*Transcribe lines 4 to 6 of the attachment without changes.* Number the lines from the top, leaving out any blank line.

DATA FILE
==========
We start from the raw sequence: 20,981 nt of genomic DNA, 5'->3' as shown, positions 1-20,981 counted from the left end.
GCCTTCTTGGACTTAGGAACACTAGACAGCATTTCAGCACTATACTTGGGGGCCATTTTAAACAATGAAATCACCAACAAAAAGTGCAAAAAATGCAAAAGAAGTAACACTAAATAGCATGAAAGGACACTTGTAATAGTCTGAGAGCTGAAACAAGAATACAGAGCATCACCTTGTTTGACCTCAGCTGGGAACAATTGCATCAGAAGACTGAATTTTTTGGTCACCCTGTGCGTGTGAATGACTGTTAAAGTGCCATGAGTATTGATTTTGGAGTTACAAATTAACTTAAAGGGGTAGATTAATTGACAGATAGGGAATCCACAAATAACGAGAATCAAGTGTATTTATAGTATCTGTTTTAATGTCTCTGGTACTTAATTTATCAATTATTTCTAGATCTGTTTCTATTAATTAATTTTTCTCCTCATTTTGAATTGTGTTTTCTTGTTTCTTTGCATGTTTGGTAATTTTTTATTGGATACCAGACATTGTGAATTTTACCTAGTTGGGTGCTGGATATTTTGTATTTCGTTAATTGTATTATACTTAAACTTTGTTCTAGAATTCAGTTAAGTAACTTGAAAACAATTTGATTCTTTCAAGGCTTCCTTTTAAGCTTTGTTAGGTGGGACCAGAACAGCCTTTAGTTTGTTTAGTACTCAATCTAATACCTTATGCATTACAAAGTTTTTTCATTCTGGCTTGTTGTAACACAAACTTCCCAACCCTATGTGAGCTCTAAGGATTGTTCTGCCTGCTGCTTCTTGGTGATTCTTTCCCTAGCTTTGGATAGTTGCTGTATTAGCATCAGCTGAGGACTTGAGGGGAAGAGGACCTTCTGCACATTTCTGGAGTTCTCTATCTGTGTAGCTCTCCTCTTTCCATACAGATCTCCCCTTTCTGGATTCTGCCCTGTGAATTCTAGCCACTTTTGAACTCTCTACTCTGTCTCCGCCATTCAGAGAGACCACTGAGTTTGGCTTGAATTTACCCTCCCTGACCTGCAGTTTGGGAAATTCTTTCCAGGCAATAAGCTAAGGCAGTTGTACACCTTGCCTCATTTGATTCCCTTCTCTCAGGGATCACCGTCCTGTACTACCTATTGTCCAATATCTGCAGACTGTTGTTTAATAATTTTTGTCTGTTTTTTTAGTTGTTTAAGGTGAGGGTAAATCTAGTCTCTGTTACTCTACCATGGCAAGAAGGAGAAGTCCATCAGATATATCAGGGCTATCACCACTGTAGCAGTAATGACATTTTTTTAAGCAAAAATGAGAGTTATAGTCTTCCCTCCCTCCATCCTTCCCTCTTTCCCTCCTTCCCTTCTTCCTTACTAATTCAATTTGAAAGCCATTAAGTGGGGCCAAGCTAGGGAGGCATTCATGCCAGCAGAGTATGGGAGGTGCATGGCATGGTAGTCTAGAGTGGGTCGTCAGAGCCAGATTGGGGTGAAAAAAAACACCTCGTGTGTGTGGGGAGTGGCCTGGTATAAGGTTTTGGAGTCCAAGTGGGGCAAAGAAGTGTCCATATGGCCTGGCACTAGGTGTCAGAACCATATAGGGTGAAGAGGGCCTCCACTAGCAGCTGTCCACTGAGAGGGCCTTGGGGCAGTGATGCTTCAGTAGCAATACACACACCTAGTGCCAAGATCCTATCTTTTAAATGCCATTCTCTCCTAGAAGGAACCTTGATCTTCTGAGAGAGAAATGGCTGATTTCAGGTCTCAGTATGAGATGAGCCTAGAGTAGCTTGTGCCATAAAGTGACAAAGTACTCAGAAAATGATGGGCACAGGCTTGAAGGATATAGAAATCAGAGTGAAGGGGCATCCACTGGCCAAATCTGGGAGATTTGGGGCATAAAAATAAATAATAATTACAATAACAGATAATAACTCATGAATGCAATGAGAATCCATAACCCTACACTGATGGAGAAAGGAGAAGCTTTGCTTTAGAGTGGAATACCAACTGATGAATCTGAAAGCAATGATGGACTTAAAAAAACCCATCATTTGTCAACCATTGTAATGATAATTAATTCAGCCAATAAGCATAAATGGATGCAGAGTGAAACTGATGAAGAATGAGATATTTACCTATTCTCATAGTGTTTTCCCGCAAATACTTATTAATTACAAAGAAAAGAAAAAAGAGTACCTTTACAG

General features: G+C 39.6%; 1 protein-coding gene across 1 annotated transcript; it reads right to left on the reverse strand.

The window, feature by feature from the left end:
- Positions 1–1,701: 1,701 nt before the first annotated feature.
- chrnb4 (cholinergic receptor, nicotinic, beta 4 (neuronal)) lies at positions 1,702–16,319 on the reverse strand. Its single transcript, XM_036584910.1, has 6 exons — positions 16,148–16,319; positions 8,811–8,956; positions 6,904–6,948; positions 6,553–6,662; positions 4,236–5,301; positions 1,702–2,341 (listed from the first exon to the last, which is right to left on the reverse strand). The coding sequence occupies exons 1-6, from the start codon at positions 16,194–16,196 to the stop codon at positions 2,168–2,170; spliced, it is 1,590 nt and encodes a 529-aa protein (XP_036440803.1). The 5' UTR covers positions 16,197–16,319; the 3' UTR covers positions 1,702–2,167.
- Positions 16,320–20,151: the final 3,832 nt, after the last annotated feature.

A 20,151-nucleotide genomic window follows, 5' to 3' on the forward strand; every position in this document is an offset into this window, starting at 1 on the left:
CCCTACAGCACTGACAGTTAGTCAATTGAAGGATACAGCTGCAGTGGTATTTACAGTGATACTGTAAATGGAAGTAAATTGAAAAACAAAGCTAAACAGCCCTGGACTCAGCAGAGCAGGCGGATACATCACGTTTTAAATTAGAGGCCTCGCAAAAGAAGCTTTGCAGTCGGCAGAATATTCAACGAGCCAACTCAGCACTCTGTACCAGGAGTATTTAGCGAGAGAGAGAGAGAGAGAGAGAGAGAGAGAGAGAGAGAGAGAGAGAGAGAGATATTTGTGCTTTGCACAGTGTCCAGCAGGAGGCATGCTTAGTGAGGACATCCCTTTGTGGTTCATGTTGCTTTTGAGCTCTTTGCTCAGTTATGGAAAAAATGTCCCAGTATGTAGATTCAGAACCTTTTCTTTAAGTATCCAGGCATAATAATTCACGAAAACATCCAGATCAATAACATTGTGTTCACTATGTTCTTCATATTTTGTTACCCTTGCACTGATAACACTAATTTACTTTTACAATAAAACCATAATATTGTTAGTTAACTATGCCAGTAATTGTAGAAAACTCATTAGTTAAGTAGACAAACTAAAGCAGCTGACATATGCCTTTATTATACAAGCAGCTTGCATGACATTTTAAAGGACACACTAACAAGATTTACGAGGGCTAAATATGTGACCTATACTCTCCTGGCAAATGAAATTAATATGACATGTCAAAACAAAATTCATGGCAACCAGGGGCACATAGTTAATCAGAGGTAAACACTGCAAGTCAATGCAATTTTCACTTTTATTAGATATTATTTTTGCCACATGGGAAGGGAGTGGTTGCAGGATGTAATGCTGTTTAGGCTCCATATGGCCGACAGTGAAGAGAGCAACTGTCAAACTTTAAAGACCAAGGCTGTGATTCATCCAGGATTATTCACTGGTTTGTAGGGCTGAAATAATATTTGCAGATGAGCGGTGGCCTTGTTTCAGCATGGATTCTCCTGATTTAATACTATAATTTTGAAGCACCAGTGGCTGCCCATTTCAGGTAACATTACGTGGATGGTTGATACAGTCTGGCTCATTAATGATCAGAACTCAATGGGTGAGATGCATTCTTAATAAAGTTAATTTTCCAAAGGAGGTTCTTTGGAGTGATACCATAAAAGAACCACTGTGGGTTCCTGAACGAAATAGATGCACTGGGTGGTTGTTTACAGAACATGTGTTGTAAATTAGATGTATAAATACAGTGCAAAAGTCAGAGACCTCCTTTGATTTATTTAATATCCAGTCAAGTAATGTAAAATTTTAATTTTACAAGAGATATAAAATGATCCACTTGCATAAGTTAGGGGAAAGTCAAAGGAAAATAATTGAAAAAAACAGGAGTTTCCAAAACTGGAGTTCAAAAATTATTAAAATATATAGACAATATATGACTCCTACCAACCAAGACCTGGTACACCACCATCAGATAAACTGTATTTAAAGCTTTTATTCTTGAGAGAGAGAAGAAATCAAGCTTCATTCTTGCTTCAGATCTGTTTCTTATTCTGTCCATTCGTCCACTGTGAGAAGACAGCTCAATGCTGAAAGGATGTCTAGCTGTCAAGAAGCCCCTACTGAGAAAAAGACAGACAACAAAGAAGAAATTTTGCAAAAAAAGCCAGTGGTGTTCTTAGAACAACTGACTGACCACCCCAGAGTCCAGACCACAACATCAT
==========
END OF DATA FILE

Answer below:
The window, feature by feature from the left end:
- Positions 1–1,701: 1,701 nt before the first annotated feature.
- chrnb4 (cholinergic receptor, nicotinic, beta 4 (neuronal)) lies at positions 1,702–16,319 on the reverse strand. Its single transcript, XM_036584910.1, has 6 exons — positions 16,148–16,319; positions 8,811–8,956; positions 6,904–6,948; positions 6,553–6,662; positions 4,236–5,301; positions 1,702–2,341 (listed from the first exon to the last, which is right to left on the reverse strand). The coding sequence occupies exons 1-6, from the start codon at positions 16,194–16,196 to the stop codon at positions 2,168–2,170; spliced, it is 1,590 nt and encodes a 529-aa protein (XP_036440803.1). The 5' UTR covers positions 16,197–16,319; the 3' UTR covers positions 1,702–2,167.